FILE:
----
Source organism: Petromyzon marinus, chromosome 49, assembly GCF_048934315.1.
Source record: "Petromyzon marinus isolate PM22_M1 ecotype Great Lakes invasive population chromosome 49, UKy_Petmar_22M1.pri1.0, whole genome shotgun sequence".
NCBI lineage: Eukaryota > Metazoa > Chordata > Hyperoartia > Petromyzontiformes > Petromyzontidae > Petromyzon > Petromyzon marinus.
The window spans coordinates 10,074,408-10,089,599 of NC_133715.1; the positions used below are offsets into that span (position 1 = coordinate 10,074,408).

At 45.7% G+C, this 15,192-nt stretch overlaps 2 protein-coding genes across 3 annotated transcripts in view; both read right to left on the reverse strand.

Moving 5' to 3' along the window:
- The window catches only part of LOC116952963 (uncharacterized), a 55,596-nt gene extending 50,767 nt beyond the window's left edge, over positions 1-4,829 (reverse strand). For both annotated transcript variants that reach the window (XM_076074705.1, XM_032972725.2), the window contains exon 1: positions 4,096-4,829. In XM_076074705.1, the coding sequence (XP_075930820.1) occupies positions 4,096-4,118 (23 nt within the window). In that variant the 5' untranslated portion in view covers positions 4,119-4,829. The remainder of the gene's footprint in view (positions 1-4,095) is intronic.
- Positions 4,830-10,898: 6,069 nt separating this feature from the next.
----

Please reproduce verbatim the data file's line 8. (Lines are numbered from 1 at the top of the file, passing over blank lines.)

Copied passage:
- Positions 4,830-10,898: 6,069 nt separating this feature from the next.